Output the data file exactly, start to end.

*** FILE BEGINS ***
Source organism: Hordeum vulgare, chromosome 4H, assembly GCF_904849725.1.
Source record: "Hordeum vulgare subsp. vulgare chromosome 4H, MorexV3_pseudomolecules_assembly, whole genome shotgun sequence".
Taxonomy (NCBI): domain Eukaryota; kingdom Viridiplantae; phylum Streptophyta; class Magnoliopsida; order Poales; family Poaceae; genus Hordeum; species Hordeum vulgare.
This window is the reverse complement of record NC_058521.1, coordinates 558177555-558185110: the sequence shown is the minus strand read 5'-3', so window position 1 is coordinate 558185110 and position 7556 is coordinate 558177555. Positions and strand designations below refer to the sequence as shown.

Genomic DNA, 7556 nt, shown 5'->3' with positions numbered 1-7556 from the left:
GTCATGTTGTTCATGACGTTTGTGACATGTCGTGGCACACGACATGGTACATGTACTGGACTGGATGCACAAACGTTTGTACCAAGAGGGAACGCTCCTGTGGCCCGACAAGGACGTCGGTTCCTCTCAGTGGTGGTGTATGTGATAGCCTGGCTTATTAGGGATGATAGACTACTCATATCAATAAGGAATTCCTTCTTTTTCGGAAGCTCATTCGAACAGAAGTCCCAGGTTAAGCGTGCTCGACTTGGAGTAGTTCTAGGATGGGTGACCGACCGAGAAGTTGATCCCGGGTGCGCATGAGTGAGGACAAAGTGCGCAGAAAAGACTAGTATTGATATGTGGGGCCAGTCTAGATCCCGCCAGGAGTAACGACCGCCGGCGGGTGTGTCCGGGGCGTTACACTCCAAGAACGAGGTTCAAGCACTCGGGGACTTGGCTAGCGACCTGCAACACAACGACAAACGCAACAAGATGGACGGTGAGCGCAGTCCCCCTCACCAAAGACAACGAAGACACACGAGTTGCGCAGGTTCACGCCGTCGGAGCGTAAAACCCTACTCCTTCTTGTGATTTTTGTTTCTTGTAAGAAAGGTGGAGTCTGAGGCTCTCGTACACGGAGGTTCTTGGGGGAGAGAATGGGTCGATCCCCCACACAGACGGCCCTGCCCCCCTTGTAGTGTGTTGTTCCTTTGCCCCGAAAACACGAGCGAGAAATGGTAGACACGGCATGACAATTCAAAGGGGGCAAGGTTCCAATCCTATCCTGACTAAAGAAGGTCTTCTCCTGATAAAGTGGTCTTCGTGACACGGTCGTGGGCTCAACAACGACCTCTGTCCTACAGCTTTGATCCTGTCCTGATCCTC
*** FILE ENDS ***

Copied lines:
Source organism: Hordeum vulgare, chromosome 4H, assembly GCF_904849725.1.
Source record: "Hordeum vulgare subsp. vulgare chromosome 4H, MorexV3_pseudomolecules_assembly, whole genome shotgun sequence".
Taxonomy (NCBI): domain Eukaryota; kingdom Viridiplantae; phylum Streptophyta; class Magnoliopsida; order Poales; family Poaceae; genus Hordeum; species Hordeum vulgare.
This window is the reverse complement of record NC_058521.1, coordinates 558177555-558185110: the sequence shown is the minus strand read 5'-3', so window position 1 is coordinate 558185110 and position 7556 is coordinate 558177555. Positions and strand designations below refer to the sequence as shown.

Genomic DNA, 7556 nt, shown 5'->3' with positions numbered 1-7556 from the left:
GTCATGTTGTTCATGACGTTTGTGACATGTCGTGGCACACGACATGGTACATGTACTGGACTGGATGCACAAACGTTTGTACCAAGAGGGAACGCTCCTGTGGCCCGACAAGGACGTCGGTTCCTCTCAGTGGTGGTGTATGTGATAGCCTGGCTTATTAGGGATGATAGACTACTCATATCAATAAGGAATTCCTTCTTTTTCGGAAGCTCATTCGAACAGAAGTCCCAGGTTAAGCGTGCTCGACTTGGAGTAGTTCTAGGATGGGTGACCGACCGAGAAGTTGATCCCGGGTGCGCATGAGTGAGGACAAAGTGCGCAGAAAAGACTAGTATTGATATGTGGGGCCAGTCTAGATCCCGCCAGGAGTAACGACCGCCGGCGGGTGTGTCCGGGGCGTTACACTCCAAGAACGAGGTTCAAGCACTCGGGGACTTGGCTAGCGACCTGCAACACAACGACAAACGCAACAAGATGGACGGTGAGCGCAGTCCCCCTCACCAAAGACAACGAAGACACACGAGTTGCGCAGGTTCACGCCGTCGGAGCGTAAAACCCTACTCCTTCTTGTGATTTTTGTTTCTTGTAAGAAAGGTGGAGTCTGAGGCTCTCGTACACGGAGGTTCTTGGGGGAGAGAATGGGTCGATCCCCCACACAGACGGCCCTGCCCCCCTTGTAGTGTGTTGTTCCTTTGCCCCGAAAACACGAGCGAGAAATGGTAGACACGGCATGACAATTCAAAGGGGGCAAGGTTCCAATCCTATCCTGACTAAAGAAGGTCTTCTCCTGATAAAGTGGTCTTCGTGACACGGTCGTGGGCTCAACAACGACCTCTGTCCTACAGCTTTGATCCTGTCCTGATCCTC